It all started with Karen's son Victor. He had learned disc golf through a friend in college and thought it would be fun to get his mom to play. Karen joined him and they started playing fairly regularly.
For those of you who don't know, disc golf is very similar to golf. The rules are essentially identical, except that instead of using a club to hit a ball down a well-tended fairway hoping to put it in a hole a few to several hundred yards away, in disc golf, you throw Frisbee-like discs with the objective of putting one in a basket a few to several hundred feet away somewhere in a forest, in the mountains - out in nature.
Each 'hole' has a par just like golf. There's a tee pad from which you make your first throw. Your next throws are played from where the previous one landed. Just like ball golf. There are hundreds of types of discs which fall into basic categories of driver - long range, mid-range, and putters/approach discs. Some fly straight, some turn left, some right, some are good in wind, some are better downhill - you get the idea. They're not standard Frisbees.
You see, at the University, while my friends were on the beach throwing Frisbees and doing all sorts of tricks, or playing Ultimate Frisbee (like American football with Frisbees), I was in the water surfing. I'd never learned how to throw a Frisbee with any consistency. And why should I start now?
But with Karen and Victor spending more and more time playing, I ultimately caved and joined them. Guess what? I sucked. I was truly terrible. Victor did his best to help me and I slowly gained a basic competence, but as I watched other players throw and score par or under par, I knew I was light-years away from being any good at disc golf.
For the next year, Karen consistently beat me. At times, I would back off - certain throws hurt my shoulder and I didn't want to risk my surfing or other sports for disc golf.
Jack played a round with me, then filmed me throwing, then started the lessons, showing me how to throw further and more accurately without hurting myself. A few weeks later, I was not only beating Karen, I started beating Victor consistently. I think that was a bit hard on him so for his next birthday, I gave him a lesson package and now, we play at pretty much the same level - just a bit over par on most difficult courses.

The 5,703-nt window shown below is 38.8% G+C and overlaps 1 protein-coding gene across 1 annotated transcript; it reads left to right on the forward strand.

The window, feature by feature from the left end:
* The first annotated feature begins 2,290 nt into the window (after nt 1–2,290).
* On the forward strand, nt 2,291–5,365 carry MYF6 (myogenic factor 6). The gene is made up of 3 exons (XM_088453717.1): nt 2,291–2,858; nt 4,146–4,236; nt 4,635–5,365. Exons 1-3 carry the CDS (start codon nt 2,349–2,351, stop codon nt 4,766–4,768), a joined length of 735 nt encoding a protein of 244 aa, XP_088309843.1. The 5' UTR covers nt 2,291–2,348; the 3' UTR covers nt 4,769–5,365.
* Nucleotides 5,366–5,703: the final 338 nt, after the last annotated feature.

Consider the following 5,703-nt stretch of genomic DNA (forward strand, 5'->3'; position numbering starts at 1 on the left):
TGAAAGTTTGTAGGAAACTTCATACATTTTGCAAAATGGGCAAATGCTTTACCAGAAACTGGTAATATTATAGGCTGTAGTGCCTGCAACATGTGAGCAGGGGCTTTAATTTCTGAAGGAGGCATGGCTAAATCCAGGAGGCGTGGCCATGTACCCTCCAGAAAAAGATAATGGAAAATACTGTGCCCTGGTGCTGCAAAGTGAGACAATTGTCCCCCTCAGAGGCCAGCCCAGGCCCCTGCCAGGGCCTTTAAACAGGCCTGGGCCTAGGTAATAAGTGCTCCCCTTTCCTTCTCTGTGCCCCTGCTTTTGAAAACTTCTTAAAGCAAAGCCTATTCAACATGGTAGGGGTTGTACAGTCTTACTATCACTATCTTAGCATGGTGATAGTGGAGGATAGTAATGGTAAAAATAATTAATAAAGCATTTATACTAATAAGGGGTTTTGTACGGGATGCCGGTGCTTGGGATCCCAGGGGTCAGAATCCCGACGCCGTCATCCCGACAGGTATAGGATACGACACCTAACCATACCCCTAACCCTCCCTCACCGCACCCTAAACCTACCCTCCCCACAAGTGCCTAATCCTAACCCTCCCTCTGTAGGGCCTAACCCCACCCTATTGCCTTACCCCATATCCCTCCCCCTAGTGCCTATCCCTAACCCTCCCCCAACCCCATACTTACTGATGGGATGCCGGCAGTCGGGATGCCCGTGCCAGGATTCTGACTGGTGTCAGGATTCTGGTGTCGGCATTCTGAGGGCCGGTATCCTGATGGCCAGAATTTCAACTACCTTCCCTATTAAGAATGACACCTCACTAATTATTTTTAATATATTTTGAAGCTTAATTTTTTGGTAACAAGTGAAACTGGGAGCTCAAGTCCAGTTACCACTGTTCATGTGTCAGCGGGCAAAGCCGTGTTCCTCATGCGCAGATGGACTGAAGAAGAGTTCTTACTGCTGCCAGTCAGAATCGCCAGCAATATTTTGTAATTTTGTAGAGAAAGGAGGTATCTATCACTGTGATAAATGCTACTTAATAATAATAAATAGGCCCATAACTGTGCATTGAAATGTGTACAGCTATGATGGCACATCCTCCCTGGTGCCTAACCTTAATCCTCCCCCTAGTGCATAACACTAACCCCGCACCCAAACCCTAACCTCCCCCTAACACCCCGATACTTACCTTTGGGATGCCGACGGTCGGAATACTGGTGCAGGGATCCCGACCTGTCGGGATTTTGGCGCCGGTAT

But that's just the beginning of the story. The magic thing about disc golf is that anyone can play. It's free - just buy a driver and a putter ($5 used, $15 new) and you can play at thousands of courses around the world. And even if you're not very good, it's a great excuse to get out for a hike in nature with a game to motivate you. And, while ball golfers will tell you about the sound of the ball dropping into the cup, it doesn't compare to the ringing of the chains as your disc flies into the basket.
It's a sport that is easy to play and incredibly hard to master.
It's also addictive.
A friend of mine had a major car accident when he was younger and was limited in his physical activity. He put on weight and had a heart attack in his early 40s. The doctors recommended exercise, but going to the gym and working out just wasn't something he could keep up with. I invited him and his wife to join us for a round of disc golf. It turned out that he was one of those people who threw discs on the beach in college. He was a natural. The walking was challenging, particularly on hilly courses, but he was motivated. He started out only able to play a few holes, but quickly progressed to playing physically challenging courses. He dropped weight and for the first time in years, got into decent physical shape.
We introduced Karen's friend Martine to the sport. Martine is a physical trainer who immediately became addicted and who recognized the theraputic value of the sport for her sedentary clients. Within a year, the tiny club had more than tripled in membership and most of the new members were women. I suspect that in the Basque Region of France, there are more women disc golfers than men.
Disc golf in France has been challenging because there is so much regulation on sports and sport training. Fortunately, Martine and others have made great headway and there are now permanent courses popping up in the Southwest of France.
If you'd like to know more about the history and evolution (or revolution) of disc golf, I highly recommend Jack Trageser's The Disc Golf Revolution under his pen/nickname, Jack Tupp. It's a fascinating account of how disc golf got to be what it is today. It also has a great introduction to the sport and how to play.
If you haven't played disc golf, give it a try. It's a great excuse to go hiking!